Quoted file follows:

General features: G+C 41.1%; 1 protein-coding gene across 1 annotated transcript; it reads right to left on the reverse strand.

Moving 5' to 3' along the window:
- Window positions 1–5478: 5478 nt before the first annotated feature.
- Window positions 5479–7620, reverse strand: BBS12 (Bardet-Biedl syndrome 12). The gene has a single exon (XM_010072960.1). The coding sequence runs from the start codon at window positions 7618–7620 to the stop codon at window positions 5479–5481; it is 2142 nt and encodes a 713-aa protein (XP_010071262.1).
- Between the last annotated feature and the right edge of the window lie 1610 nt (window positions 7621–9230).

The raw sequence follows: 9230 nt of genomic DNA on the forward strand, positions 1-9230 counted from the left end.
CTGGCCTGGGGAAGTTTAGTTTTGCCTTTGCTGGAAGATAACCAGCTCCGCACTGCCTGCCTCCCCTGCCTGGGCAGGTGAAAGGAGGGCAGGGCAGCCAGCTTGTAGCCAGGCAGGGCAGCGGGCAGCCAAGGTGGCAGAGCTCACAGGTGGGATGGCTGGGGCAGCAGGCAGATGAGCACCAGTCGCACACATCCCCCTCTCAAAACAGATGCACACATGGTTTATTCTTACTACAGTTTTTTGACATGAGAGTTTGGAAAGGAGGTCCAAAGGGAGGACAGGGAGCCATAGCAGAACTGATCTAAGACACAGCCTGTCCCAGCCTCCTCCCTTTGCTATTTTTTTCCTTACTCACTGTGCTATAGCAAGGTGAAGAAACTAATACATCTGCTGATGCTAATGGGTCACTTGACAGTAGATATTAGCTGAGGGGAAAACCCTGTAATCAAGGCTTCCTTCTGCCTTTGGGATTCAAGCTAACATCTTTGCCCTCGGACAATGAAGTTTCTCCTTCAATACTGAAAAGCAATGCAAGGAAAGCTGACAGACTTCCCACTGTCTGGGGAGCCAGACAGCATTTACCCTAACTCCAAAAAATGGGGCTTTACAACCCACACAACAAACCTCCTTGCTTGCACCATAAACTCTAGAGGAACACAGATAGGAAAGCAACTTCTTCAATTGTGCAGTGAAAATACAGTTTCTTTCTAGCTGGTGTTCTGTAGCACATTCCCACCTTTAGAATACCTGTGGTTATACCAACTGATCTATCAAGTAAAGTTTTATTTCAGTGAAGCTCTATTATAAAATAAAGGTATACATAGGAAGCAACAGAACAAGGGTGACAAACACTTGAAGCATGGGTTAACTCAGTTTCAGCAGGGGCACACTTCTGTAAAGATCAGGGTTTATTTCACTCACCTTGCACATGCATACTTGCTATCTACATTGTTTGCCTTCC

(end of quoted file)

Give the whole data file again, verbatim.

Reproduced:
General features: G+C 41.1%; 1 protein-coding gene across 1 annotated transcript; it reads right to left on the reverse strand.

Moving 5' to 3' along the window:
- Window positions 1–5478: 5478 nt before the first annotated feature.
- Window positions 5479–7620, reverse strand: BBS12 (Bardet-Biedl syndrome 12). The gene has a single exon (XM_010072960.1). The coding sequence runs from the start codon at window positions 7618–7620 to the stop codon at window positions 5479–5481; it is 2142 nt and encodes a 713-aa protein (XP_010071262.1).
- Between the last annotated feature and the right edge of the window lie 1610 nt (window positions 7621–9230).

The raw sequence follows: 9230 nt of genomic DNA on the forward strand, positions 1-9230 counted from the left end.
CTGGCCTGGGGAAGTTTAGTTTTGCCTTTGCTGGAAGATAACCAGCTCCGCACTGCCTGCCTCCCCTGCCTGGGCAGGTGAAAGGAGGGCAGGGCAGCCAGCTTGTAGCCAGGCAGGGCAGCGGGCAGCCAAGGTGGCAGAGCTCACAGGTGGGATGGCTGGGGCAGCAGGCAGATGAGCACCAGTCGCACACATCCCCCTCTCAAAACAGATGCACACATGGTTTATTCTTACTACAGTTTTTTGACATGAGAGTTTGGAAAGGAGGTCCAAAGGGAGGACAGGGAGCCATAGCAGAACTGATCTAAGACACAGCCTGTCCCAGCCTCCTCCCTTTGCTATTTTTTTCCTTACTCACTGTGCTATAGCAAGGTGAAGAAACTAATACATCTGCTGATGCTAATGGGTCACTTGACAGTAGATATTAGCTGAGGGGAAAACCCTGTAATCAAGGCTTCCTTCTGCCTTTGGGATTCAAGCTAACATCTTTGCCCTCGGACAATGAAGTTTCTCCTTCAATACTGAAAAGCAATGCAAGGAAAGCTGACAGACTTCCCACTGTCTGGGGAGCCAGACAGCATTTACCCTAACTCCAAAAAATGGGGCTTTACAACCCACACAACAAACCTCCTTGCTTGCACCATAAACTCTAGAGGAACACAGATAGGAAAGCAACTTCTTCAATTGTGCAGTGAAAATACAGTTTCTTTCTAGCTGGTGTTCTGTAGCACATTCCCACCTTTAGAATACCTGTGGTTATACCAACTGATCTATCAAGTAAAGTTTTATTTCAGTGAAGCTCTATTATAAAATAAAGGTATACATAGGAAGCAACAGAACAAGGGTGACAAACACTTGAAGCATGGGTTAACTCAGTTTCAGCAGGGGCACACTTCTGTAAAGATCAGGGTTTATTTCACTCACCTTGCACATGCATACTTGCTATCTACATTGTTTGCCTTCC